The present invention is applicable to a variety of implantable medical devices utilizing an electric current to stimulate selected body tissues or to transmit signals from a sensor or electrode contacting selected tissue to the medical device. The invention is described in the context of an electrode on a cardiac pacing lead as a specific example for illustrative purposes only. The appended claims are not intended to be limited to any specific end use, example or embodiment described in this specification. It will be understood by those skilled in the art that the invention may be used to provide electrically and mechanically secure connections between wound conductors and electrical elements in a wide variety of implantable leads including, but not limited to, pacing leads, sensing leads, defibrillation leads, unipolar leads, multipolar leads, and leads with extendable positive helix fixation electrodes.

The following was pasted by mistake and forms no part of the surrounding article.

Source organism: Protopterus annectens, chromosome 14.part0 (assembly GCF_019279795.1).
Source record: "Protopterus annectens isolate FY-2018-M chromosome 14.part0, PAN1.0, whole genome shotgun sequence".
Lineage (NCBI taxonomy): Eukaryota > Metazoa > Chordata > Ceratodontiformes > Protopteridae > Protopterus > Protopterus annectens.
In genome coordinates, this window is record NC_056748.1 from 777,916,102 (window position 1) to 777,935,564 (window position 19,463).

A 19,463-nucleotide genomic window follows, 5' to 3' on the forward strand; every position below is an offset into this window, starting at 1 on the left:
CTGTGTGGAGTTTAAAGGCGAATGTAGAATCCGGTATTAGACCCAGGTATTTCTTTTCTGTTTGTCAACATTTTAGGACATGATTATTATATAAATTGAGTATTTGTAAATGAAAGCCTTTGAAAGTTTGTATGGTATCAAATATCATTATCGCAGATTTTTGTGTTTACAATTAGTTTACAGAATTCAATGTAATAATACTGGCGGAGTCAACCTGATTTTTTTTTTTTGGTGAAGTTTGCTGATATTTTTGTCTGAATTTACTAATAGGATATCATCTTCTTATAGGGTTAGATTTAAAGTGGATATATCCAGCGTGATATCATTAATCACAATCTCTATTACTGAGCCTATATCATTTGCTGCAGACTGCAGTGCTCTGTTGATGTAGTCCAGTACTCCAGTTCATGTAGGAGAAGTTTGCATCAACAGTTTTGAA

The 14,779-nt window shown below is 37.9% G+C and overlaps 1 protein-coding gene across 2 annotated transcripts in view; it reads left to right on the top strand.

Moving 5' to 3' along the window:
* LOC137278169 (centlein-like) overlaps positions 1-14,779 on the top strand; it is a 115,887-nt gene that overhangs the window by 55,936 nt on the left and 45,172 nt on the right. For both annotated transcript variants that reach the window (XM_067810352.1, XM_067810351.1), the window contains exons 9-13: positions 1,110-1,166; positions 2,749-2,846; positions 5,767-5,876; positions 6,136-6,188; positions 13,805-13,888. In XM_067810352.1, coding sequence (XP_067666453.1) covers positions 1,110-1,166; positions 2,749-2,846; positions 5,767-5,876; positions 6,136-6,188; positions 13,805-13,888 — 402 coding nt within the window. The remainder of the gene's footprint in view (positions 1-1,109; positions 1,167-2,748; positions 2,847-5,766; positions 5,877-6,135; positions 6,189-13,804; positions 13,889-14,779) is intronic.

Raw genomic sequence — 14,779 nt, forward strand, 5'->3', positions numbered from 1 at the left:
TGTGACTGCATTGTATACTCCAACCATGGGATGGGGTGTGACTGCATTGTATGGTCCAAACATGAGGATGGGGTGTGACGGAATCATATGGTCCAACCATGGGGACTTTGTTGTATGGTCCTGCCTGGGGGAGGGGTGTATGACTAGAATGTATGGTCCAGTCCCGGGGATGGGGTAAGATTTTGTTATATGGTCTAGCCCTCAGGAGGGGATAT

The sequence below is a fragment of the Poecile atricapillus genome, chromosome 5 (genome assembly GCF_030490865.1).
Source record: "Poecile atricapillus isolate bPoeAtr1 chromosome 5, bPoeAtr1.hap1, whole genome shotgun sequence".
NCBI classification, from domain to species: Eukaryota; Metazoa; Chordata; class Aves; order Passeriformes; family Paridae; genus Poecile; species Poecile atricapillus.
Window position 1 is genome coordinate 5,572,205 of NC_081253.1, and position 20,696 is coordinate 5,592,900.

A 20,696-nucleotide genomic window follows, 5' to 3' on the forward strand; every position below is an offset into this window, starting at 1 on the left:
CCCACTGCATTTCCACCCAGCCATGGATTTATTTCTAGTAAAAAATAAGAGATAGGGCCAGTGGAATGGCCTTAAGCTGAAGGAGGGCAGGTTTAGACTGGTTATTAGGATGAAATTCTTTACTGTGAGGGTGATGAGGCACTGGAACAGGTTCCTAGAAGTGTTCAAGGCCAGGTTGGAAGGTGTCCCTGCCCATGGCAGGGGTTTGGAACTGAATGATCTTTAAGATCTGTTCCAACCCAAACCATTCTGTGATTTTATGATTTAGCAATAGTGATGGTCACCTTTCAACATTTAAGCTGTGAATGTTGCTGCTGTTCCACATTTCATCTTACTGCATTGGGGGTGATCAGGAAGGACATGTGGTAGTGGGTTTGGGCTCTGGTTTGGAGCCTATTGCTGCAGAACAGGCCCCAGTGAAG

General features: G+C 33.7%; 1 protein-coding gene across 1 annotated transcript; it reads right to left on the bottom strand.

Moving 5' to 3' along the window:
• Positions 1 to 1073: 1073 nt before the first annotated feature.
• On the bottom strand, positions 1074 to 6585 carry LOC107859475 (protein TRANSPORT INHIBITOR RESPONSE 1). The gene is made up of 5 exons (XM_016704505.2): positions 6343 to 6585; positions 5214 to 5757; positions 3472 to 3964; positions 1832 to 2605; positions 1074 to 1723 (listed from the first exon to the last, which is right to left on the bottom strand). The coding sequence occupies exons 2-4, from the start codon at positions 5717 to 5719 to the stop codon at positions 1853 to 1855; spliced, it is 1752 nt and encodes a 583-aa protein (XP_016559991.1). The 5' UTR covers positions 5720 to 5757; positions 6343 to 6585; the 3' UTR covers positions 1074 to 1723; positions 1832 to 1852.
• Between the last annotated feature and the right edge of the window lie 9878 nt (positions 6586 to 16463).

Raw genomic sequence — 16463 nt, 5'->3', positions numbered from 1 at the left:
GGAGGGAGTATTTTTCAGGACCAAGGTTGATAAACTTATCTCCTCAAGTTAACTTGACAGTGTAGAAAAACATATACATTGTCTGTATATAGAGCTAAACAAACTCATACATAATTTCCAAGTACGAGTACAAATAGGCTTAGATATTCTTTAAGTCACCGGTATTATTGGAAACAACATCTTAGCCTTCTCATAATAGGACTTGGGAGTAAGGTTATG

FIG. 1 illustrates a unipolar lead 10 made in accordance with the present invention. Lead 10 consists of an electrode assembly 11, a lead body 12, and a lead connector pin 18. Lead 10 is designed to facilitate insertion through a selected vein and then guiding electrode assembly 11 into the right ventricle of the heart or alternatively into a branch of the great coronary vein. Electrode assembly 11 then provides a pacing electrical stimulus to the heart. For exemplary purposes, electrode assembly 11 includes a tip electrode 14, a ring electrode 16 and tines 15. Electrode assembly 11, as shown, is configured to be secured within the trabeculae of the right ventricle by tines 15. Tip electrode 14 is typically a cathode. Ring electrode 16 can be an anode or a sensor for measuring biological parameters. Lead body 12 is typically elongated and flexible enabling the lead to be directed through the veins and heart of the patient. In its most basic form, lead body 12 includes one or more conductors (described in more detail below) covered by an insulator. The conductors transmit an electrical current to and/or from a tissue. The insulator prevents electrical leakage or short circuits. The insulator can be any of a variety of materials, including silicone, polyurethanes, fluoropolymers or other polymeric materials known to those skilled in the art. The insulators are generally selected based on biocompatibility, biostability and durability. Lead connector pin 18 is configured to be received by a pulse generator (not shown). The pulse generator may itself be implantable. Typically, the lead connector pin conforms to IS-1 when used to connect the lead to a pacemaker. The pulse generator can be a neurological stimulator, a cardiac pacemaker, a defibrillator, or other device transmitting an electrical stimulus to a tissue or organ.